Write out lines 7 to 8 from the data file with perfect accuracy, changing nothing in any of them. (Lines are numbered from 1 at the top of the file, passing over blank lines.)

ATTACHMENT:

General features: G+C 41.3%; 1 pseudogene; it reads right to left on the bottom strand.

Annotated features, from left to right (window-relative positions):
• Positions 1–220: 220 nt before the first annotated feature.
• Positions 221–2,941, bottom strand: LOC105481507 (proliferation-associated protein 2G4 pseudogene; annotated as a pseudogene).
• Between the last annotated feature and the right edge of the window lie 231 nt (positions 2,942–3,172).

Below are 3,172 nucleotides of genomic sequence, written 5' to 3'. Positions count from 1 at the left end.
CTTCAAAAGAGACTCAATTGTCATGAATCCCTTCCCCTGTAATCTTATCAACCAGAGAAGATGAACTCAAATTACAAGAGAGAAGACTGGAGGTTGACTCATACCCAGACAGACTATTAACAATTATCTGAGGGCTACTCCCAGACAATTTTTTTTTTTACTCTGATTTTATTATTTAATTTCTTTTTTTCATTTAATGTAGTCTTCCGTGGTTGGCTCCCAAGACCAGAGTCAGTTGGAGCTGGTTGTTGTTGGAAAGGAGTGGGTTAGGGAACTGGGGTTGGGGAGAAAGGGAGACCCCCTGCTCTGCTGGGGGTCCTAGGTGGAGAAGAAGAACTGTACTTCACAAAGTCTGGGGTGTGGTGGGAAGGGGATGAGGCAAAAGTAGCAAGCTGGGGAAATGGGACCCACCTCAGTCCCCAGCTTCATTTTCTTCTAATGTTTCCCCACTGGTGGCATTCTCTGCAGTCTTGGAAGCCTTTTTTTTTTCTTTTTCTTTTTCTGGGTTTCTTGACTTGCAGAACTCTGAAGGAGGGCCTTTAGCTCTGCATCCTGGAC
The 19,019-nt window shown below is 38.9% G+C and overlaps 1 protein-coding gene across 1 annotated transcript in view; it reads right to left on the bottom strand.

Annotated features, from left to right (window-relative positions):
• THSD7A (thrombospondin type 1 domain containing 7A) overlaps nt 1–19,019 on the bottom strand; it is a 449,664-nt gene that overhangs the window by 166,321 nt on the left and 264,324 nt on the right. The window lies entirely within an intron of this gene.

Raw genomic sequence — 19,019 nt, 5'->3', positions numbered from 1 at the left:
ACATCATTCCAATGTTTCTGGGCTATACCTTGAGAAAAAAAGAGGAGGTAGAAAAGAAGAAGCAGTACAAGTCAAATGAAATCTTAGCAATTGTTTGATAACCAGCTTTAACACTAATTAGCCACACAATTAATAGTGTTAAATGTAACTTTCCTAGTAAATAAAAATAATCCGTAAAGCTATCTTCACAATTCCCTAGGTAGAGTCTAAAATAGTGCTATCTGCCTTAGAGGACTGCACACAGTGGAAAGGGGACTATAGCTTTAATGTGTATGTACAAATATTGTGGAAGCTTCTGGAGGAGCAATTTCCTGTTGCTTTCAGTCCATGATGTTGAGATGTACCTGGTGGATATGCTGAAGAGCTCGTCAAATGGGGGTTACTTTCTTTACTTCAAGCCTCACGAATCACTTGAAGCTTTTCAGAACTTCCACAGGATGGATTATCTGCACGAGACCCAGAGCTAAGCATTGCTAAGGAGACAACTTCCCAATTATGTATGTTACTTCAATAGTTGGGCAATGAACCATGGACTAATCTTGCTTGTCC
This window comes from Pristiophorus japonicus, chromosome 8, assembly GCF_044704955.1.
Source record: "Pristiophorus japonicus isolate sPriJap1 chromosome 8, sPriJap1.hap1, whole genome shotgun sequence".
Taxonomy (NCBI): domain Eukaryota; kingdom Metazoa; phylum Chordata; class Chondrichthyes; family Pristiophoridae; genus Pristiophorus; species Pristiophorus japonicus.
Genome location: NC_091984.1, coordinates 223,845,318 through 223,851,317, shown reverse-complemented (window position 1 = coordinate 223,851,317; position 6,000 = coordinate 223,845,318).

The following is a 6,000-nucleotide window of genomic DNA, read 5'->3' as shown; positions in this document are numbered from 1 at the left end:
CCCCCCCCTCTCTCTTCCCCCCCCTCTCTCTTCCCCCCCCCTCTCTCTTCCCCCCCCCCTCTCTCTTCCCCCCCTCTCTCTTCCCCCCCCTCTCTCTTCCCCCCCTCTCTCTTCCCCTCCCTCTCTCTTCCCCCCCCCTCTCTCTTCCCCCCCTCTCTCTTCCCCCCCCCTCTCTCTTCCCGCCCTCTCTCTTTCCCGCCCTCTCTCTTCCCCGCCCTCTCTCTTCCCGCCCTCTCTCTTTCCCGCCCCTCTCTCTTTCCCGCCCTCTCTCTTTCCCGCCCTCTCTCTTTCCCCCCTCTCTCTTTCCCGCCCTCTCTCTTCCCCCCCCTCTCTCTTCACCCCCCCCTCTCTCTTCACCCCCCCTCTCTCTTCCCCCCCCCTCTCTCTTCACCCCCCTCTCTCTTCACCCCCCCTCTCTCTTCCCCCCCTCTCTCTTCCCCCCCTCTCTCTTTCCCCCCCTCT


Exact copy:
CTTCAAAAGAGACTCAATTGTCATGAATCCCTTCCCCTGTAATCTTATCAACCAGAGAAGATGAACTCAAATTACAAGAGAGAAGACTGGAGGTTGACTCATACCCAGACAGACTATTAACAATTATCTGAGGGCTACTCCCAGACAATTTTTTTTTTTACTCTGATTTTATTATTTAATTTCTTTTTTTCATTTAATGTAGTCTTCCGTGGTTGGCTCCCAAGACCAGAGTCAGTTGGAGCTGGTTGTTGTTGGAAAGGAGTGGGTTAGGGAACTGGGGTTGGGGAGAAAGGGAGACCCCCTGCTCTGCTGGGGGTCCTAGGTGGAGAAGAAGAACTGTACTTCACAAAGTCTGGGGTGTGGTGGGAAGGGGATGAGGCAAAAGTAGCAAGCTGGGGAAATGGGACCCACCTCAGTCCCCAGCTTCATTTTCTTCTAATGTTTCCCCACTGGTGGCATTCTCTGCAGTCTTGGAAGCCTTTTTTTTTTCTTTTTCTTTTTCTGGGTTTCTTGACTTGCAGAACTCTGAAGGAGGGCCTTTAGCTCTGCATCCTGGAC
The 19,019-nt window shown below is 38.9% G+C and overlaps 1 protein-coding gene across 1 annotated transcript in view; it reads right to left on the bottom strand.